Sisi Yoshiyoshi

Sisi is a Japanese painter living in Kobe. She draws dinosaurs with ink and natural mineral pigments on Japanese paper. The Mineral pigments are particles made by crushing minerals of various colors.


Born: Japan,1988

Lives/Works: Kobe, Japan

Education: B.A., Ehime University, 2011


Sisi takes as her cue to paint what she wants to paint. A consciously defined concept for a work of art confines the work to the limits of consciousness. The various things that people encounter every day are not always visited by things that fit the concept they have. The world that the human eye can see is very limited, and the world that logic can capture is also limited. What she desires from the bottom of her heart is one of the few but great realities she can capture. She paints with what she truly desires as her guiding principle.



<Existence in the age of science acceptance, as seen in “Kyo”-voidness->

With the development of science and capitalism, human knowledge has become more complex than one person can possibly accept in a lifetime. The emptiness that cannot be filled in a relative society that has lost sight of the big picture has given rise to endless consumption and hidden violence.

Mark Rothko (1903-1970) attempted to fill this unfilled hole in the heart of modern man with the sensual and shimmering colors and shapes of experience.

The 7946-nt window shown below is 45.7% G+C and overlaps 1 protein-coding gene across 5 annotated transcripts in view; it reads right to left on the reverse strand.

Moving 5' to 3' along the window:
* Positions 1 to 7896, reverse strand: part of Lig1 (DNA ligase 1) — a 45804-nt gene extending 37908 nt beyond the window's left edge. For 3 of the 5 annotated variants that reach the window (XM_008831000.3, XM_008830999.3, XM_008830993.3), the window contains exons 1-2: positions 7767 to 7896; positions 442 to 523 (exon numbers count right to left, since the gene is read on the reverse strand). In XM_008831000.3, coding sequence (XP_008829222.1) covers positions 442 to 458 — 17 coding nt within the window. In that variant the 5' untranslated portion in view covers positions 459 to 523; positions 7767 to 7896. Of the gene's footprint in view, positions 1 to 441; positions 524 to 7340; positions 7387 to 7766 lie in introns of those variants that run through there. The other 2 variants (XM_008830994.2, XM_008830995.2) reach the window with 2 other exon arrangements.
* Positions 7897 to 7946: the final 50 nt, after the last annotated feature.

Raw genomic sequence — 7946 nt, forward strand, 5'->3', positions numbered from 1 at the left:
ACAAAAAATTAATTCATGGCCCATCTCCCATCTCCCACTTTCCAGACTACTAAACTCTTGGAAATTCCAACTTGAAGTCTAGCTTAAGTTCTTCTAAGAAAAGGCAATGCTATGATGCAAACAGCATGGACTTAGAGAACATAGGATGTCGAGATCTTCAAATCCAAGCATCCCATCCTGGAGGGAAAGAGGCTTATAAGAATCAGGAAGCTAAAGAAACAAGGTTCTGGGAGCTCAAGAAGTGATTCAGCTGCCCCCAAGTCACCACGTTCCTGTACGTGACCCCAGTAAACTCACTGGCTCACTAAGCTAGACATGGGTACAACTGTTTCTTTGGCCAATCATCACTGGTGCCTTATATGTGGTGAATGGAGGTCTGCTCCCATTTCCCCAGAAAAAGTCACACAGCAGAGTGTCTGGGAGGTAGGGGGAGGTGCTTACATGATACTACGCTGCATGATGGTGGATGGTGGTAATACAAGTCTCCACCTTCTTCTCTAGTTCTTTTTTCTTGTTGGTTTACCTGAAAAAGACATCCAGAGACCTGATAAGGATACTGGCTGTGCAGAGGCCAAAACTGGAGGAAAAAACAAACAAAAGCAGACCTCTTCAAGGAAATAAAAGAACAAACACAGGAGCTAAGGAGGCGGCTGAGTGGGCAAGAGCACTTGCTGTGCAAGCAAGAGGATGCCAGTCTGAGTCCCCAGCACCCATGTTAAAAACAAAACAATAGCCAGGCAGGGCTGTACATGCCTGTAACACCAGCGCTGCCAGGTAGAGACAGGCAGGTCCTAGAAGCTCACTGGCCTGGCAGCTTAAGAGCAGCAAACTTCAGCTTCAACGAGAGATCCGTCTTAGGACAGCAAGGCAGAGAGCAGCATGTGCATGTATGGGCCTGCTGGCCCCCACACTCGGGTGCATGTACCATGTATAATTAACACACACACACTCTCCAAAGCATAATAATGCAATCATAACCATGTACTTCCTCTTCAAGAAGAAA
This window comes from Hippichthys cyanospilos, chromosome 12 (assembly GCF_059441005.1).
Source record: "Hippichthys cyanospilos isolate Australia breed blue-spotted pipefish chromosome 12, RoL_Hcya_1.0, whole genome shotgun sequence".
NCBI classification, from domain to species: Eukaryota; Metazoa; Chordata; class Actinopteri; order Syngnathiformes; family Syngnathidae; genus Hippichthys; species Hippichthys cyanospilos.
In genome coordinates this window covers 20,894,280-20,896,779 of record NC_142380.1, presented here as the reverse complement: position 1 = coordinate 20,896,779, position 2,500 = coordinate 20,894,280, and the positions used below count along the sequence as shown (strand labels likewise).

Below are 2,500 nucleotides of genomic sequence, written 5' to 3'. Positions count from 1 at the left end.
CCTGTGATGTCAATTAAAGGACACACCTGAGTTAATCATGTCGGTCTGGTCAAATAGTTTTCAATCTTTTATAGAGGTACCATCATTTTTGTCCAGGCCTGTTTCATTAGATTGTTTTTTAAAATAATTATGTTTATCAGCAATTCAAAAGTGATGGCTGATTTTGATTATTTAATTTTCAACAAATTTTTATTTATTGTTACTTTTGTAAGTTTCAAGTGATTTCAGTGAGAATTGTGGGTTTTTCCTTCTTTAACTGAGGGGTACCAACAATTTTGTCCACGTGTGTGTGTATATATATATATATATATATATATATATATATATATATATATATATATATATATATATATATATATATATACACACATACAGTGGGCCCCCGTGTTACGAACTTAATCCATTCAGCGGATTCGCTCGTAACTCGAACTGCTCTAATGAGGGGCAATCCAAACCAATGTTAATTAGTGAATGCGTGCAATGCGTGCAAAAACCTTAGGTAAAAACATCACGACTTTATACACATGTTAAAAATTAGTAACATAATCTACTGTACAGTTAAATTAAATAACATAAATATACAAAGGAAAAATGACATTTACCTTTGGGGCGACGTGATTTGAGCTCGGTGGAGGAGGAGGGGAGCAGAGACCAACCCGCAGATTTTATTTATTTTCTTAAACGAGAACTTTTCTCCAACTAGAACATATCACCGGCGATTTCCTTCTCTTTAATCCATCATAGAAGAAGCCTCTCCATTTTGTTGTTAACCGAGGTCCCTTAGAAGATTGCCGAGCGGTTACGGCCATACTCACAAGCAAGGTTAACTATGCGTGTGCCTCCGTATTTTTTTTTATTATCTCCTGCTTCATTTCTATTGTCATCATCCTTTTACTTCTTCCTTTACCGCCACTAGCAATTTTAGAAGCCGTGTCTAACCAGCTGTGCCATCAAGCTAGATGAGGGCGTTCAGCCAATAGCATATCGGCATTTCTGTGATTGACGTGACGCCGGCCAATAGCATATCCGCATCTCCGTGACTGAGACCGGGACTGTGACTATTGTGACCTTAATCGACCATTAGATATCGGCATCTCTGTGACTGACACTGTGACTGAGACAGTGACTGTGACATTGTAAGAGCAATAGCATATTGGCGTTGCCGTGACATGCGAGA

He realized a prayer space that could contain all people in a modern society that has lost God, but the fixed object as a substitute for God has been consumed as part of the commodity in the consumer society. The work did not continue to fill the great hole in the heart, but drove the artist to suicide. In an age of constantly shifting circumstances, it may have been unreasonable to seek all answers in only one fixed and sublime object.

In the Japanese culture that Okakura Tenshin (1863-1923) described in The Book of Tea, there is a philosophy that affirms imperfection and emptiness as the source of change. They find in the mundane and trivial things the greatness of life and nature as equal to man.

It affirms modern science/technology/society as something born out of nature, and sees that to be in flux is to be alive. This can be one way to find a way to come to terms with nature, including human beings, rather than with the inexhaustible and ever-expanding desires and endless destruction of nature created by the hole in our hearts that can never be filled.

She tries to find existence in poor and trivial things by using lines and planes that contain poor and imperfections to deal with complex and concrete things that have been taken in by science, technology, and society.

She believes that the fusion of elements of Japanese art, which affirms change and contemplates the joy and sorrow of life, with contemporary science/technology/society will protect humanity from the excessive consumption and destructive impulses created by the emptiness of relativity.